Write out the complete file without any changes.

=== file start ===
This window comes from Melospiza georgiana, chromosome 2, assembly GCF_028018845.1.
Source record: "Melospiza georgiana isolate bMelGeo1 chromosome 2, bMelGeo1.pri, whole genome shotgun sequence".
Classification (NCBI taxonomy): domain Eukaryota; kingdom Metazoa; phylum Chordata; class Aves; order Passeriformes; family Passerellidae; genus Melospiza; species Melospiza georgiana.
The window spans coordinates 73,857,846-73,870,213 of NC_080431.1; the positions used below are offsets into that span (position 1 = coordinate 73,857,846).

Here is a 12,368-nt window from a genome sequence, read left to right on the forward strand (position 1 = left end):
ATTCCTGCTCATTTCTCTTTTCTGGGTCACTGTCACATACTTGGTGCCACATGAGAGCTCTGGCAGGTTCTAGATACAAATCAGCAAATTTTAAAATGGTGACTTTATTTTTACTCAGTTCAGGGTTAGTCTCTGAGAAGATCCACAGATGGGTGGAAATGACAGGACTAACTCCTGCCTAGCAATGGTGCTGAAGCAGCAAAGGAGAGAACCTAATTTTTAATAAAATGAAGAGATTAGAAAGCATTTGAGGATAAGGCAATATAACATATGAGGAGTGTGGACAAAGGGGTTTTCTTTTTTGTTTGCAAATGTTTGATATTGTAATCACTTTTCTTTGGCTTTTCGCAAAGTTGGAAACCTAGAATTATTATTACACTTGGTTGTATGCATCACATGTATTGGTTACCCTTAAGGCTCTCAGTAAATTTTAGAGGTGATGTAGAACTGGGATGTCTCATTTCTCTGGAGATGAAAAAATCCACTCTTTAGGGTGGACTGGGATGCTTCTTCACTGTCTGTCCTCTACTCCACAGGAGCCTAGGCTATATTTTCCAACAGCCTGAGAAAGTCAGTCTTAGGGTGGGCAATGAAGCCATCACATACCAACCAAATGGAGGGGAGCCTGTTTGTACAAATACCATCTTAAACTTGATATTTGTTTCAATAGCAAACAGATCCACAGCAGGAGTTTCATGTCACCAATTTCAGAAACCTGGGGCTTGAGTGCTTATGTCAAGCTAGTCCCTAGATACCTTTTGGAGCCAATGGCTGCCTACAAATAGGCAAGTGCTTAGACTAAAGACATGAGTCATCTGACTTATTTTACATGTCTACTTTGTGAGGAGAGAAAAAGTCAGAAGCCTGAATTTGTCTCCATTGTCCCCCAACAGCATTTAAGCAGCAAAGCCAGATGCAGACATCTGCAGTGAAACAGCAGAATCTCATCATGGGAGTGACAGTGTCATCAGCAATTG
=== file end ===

This window comes from Melospiza georgiana, chromosome 2, assembly GCF_028018845.1.
Source record: "Melospiza georgiana isolate bMelGeo1 chromosome 2, bMelGeo1.pri, whole genome shotgun sequence".
Classification (NCBI taxonomy): domain Eukaryota; kingdom Metazoa; phylum Chordata; class Aves; order Passeriformes; family Passerellidae; genus Melospiza; species Melospiza georgiana.
The window spans coordinates 73,857,846-73,870,213 of NC_080431.1; the positions used below are offsets into that span (position 1 = coordinate 73,857,846).

Here is a 12,368-nt window from a genome sequence, read left to right on the forward strand (position 1 = left end):
ATTCCTGCTCATTTCTCTTTTCTGGGTCACTGTCACATACTTGGTGCCACATGAGAGCTCTGGCAGGTTCTAGATACAAATCAGCAAATTTTAAAATGGTGACTTTATTTTTACTCAGTTCAGGGTTAGTCTCTGAGAAGATCCACAGATGGGTGGAAATGACAGGACTAACTCCTGCCTAGCAATGGTGCTGAAGCAGCAAAGGAGAGAACCTAATTTTTAATAAAATGAAGAGATTAGAAAGCATTTGAGGATAAGGCAATATAACATATGAGGAGTGTGGACAAAGGGGTTTTCTTTTTTGTTTGCAAATGTTTGATATTGTAATCACTTTTCTTTGGCTTTTCGCAAAGTTGGAAACCTAGAATTATTATTACACTTGGTTGTATGCATCACATGTATTGGTTACCCTTAAGGCTCTCAGTAAATTTTAGAGGTGATGTAGAACTGGGATGTCTCATTTCTCTGGAGATGAAAAAATCCACTCTTTAGGGTGGACTGGGATGCTTCTTCACTGTCTGTCCTCTACTCCACAGGAGCCTAGGCTATATTTTCCAACAGCCTGAGAAAGTCAGTCTTAGGGTGGGCAATGAAGCCATCACATACCAACCAAATGGAGGGGAGCCTGTTTGTACAAATACCATCTTAAACTTGATATTTGTTTCAATAGCAAACAGATCCACAGCAGGAGTTTCATGTCACCAATTTCAGAAACCTGGGGCTTGAGTGCTTATGTCAAGCTAGTCCCTAGATACCTTTTGGAGCCAATGGCTGCCTACAAATAGGCAAGTGCTTAGACTAAAGACATGAGTCATCTGACTTATTTTACATGTCTACTTTGTGAGGAGAGAAAAAGTCAGAAGCCTGAATTTGTCTCCATTGTCCCCCAACAGCATTTAAGCAGCAAAGCCAGATGCAGACATCTGCAGTGAAACAGCAGAATCTCATCATGGGAGTGACAGTGTCATCAGCAATTG